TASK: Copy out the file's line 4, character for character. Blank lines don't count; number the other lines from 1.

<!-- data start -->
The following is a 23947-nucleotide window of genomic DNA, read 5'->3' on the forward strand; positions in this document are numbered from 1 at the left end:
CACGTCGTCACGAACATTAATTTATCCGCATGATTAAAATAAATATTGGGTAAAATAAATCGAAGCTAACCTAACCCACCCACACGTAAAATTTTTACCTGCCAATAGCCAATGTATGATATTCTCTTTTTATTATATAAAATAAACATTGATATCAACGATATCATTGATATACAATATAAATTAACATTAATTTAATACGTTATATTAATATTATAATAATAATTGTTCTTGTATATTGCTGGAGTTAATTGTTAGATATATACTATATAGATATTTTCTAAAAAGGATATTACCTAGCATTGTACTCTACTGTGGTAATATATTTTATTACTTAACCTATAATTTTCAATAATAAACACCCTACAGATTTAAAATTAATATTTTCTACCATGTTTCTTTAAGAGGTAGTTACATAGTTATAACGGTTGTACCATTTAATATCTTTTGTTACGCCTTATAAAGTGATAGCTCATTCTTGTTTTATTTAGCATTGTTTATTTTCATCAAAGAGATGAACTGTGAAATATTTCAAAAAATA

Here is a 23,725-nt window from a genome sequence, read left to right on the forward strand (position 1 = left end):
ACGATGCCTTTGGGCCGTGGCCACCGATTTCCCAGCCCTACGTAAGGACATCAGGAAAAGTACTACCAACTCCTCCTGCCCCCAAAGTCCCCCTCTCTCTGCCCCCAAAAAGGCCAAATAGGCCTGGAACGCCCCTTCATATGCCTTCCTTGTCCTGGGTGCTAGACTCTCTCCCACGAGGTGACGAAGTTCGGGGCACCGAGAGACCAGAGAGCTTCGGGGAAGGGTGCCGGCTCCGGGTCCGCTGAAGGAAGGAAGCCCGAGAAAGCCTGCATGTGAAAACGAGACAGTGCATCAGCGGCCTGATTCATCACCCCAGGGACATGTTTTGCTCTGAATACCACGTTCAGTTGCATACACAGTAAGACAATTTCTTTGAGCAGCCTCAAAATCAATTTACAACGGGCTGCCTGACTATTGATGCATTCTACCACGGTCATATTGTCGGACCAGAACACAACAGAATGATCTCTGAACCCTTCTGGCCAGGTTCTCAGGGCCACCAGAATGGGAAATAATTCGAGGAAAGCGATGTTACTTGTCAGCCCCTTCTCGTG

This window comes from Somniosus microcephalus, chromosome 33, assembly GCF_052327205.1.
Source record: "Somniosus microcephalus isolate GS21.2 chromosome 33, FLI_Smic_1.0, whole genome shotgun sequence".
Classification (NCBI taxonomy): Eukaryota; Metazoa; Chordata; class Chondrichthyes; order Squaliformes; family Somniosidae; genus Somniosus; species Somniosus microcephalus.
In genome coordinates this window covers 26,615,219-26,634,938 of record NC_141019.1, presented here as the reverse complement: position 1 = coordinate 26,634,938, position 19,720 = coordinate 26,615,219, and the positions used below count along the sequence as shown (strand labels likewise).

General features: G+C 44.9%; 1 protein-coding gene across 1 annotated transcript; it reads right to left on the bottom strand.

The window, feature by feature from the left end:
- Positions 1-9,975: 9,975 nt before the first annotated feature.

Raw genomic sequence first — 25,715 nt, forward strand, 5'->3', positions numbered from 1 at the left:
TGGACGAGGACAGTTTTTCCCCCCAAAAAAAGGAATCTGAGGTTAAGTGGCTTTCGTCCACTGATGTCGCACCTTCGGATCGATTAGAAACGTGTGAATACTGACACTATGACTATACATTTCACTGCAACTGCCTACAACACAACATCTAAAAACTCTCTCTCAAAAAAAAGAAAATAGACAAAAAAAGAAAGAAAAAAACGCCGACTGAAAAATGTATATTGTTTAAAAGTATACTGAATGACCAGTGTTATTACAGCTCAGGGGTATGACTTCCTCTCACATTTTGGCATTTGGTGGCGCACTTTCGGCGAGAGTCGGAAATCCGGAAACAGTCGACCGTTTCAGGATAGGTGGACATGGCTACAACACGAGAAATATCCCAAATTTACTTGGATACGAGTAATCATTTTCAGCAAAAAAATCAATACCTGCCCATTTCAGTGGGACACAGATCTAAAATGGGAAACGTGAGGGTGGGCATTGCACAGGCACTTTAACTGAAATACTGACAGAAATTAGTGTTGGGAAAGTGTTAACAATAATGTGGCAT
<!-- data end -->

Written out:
ACGATGCCTTTGGGCCGTGGCCACCGATTTCCCAGCCCTACGTAAGGACATCAGGAAAAGTACTACCAACTCCTCCTGCCCCCAAAGTCCCCCTCTCTCTGCCCCCAAAAAGGCCAAATAGGCCTGGAACGCCCCTTCATATGCCTTCCTTGTCCTGGGTGCTAGACTCTCTCCCACGAGGTGACGAAGTTCGGGGCACCGAGAGACCAGAGAGCTTCGGGGAAGGGTGCCGGCTCCGGGTCCGCTGAAGGAAGGAAGCCCGAGAAAGCCTGCATGTGAAAACGAGACAGTGCATCAGCGGCCTGATTCATCACCCCAGGGACATGTTTTGCTCTGAATACCACGTTCAGTTGCATACACAGTAAGACAATTTCTTTGAGCAGCCTCAAAATCAATTTACAACGGGCTGCCTGACTATTGATGCATTCTACCACGGTCATATTGTCGGACCAGAACACAACAGAATGATCTCTGAACCCTTCTGGCCAGGTTCTCAGGGCCACCAGAATGGGAAATAATTCGAGGAAAGCGATGTTACTTGTCAGCCCCTTCTCGTG